London–Gemfields is scheduled to unveil a new global marketing campaign this week designed to ignite demand for its rubies mined in Mozambique.
The campaign, which was previewed for buyers at its recent rough ruby auction in Singapore, is slated to launch Wednesday in London, the city where the colored gemstone miner is headquartered.
The start of the campaign follows Gemfields’ highest-grossing ruby auction yet, which was a mix of high- and commercial-grade material that was both treated and untreated. (All treated lots, Gemfields said, were disclosed and involved industry-accepted techniques.)
The company reported revenues of $44.3 million, which topped its previous record of $43.3 million set at its December 2014 sale in Singapore.
Gemfields has held six auctions of rough rubies since it began selling the stones two years ago, with those sales ranging in revenue from $15.9 million to this auction’s $44 million total.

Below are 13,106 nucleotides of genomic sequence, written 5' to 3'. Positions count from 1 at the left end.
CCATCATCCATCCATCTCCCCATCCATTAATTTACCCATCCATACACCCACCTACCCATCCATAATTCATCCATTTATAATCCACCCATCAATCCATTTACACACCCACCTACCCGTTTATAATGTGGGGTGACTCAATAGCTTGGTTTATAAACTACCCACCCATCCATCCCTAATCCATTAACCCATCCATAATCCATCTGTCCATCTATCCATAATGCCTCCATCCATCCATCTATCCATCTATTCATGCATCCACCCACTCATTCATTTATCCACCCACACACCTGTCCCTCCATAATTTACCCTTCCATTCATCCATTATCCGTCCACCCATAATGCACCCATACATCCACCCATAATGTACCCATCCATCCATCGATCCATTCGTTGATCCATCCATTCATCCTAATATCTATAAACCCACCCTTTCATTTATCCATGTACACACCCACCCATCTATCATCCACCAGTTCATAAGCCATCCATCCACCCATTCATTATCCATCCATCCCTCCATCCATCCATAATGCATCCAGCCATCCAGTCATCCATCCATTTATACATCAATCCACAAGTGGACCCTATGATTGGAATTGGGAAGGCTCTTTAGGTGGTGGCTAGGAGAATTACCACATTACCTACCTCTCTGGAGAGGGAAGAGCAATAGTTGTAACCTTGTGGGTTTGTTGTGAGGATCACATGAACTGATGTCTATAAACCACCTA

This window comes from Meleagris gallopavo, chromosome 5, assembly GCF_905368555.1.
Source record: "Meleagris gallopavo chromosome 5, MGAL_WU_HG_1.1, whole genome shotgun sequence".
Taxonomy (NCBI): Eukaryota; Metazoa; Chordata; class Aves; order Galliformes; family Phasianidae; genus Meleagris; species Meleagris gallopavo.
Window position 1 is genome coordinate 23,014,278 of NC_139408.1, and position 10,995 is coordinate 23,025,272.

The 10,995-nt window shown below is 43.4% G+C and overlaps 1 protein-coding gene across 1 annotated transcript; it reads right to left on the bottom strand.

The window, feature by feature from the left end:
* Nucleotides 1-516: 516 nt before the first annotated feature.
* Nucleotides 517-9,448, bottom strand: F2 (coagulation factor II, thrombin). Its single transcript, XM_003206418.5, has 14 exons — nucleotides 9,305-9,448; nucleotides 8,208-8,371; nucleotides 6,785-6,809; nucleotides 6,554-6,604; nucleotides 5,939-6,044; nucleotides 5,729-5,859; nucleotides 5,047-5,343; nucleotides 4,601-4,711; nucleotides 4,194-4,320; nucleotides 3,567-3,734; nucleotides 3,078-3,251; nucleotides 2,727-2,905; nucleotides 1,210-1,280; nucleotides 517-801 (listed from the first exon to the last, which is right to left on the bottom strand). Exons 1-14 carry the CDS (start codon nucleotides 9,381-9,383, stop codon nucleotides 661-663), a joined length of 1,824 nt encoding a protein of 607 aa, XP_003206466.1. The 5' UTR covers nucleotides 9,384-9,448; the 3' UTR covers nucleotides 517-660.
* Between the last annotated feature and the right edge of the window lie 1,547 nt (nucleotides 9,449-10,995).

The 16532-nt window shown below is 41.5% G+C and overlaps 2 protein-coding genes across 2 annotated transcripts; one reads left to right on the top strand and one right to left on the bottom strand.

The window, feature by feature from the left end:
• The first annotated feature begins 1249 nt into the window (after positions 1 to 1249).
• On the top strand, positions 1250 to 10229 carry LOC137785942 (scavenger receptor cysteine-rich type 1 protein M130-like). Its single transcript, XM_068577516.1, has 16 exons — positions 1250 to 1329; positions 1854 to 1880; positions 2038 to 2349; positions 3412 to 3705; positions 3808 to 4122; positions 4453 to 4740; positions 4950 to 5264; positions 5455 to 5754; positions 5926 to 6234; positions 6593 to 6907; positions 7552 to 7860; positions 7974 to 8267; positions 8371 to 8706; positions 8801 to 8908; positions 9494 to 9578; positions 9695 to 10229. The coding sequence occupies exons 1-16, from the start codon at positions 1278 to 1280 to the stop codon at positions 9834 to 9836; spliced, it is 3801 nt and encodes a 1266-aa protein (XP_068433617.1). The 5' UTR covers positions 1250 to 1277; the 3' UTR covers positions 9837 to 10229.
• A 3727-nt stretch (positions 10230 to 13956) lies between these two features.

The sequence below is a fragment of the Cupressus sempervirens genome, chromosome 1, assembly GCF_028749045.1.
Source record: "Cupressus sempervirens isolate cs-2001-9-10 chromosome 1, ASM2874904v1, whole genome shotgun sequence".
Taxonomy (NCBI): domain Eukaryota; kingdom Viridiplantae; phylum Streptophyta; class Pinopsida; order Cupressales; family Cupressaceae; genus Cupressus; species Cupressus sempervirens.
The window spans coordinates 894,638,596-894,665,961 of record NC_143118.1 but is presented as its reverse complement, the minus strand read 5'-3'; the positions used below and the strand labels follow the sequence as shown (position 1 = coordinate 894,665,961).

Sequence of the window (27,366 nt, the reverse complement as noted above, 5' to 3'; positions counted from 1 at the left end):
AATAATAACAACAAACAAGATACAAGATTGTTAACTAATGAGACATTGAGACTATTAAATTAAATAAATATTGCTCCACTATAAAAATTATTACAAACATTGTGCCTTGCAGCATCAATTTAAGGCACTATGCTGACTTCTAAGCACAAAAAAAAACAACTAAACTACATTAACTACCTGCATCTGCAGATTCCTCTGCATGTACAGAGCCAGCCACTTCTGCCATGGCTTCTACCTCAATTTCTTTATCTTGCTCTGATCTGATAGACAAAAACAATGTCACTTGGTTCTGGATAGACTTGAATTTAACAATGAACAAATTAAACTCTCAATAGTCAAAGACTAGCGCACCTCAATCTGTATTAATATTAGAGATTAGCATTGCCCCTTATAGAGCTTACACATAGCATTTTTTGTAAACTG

The auction’s average realized price was $29.21 per carat. A total of 44 companies placed bids and it was about 95 percent sold by lot, with 71 of the 75 lots finding buyers.
Because the auction was a mix of qualities and sizes, Gemfields said it cannot directly compare this auction’s average per-carat price with those achieved at other auctions, though it noted that “on a quality-for-quality basis, however, the per-carat price achieved were indicative of improved overall global demand when compared with previous auctions.”
Gemfields ruby auction took place June 13 to 19. It was the last ruby auction planned for this fiscal year.
The material sold at the auction was extracted by Montepuez Ruby Mining Limitada, which is 75 percent owned by Gemfields and 25 percent by local partner Mwiriti Limitada, from the Montepuez ruby deposit in Mozambique.
In addition to rubies in Mozambique, Gemfields mines emeralds and amethysts, both in Zambia.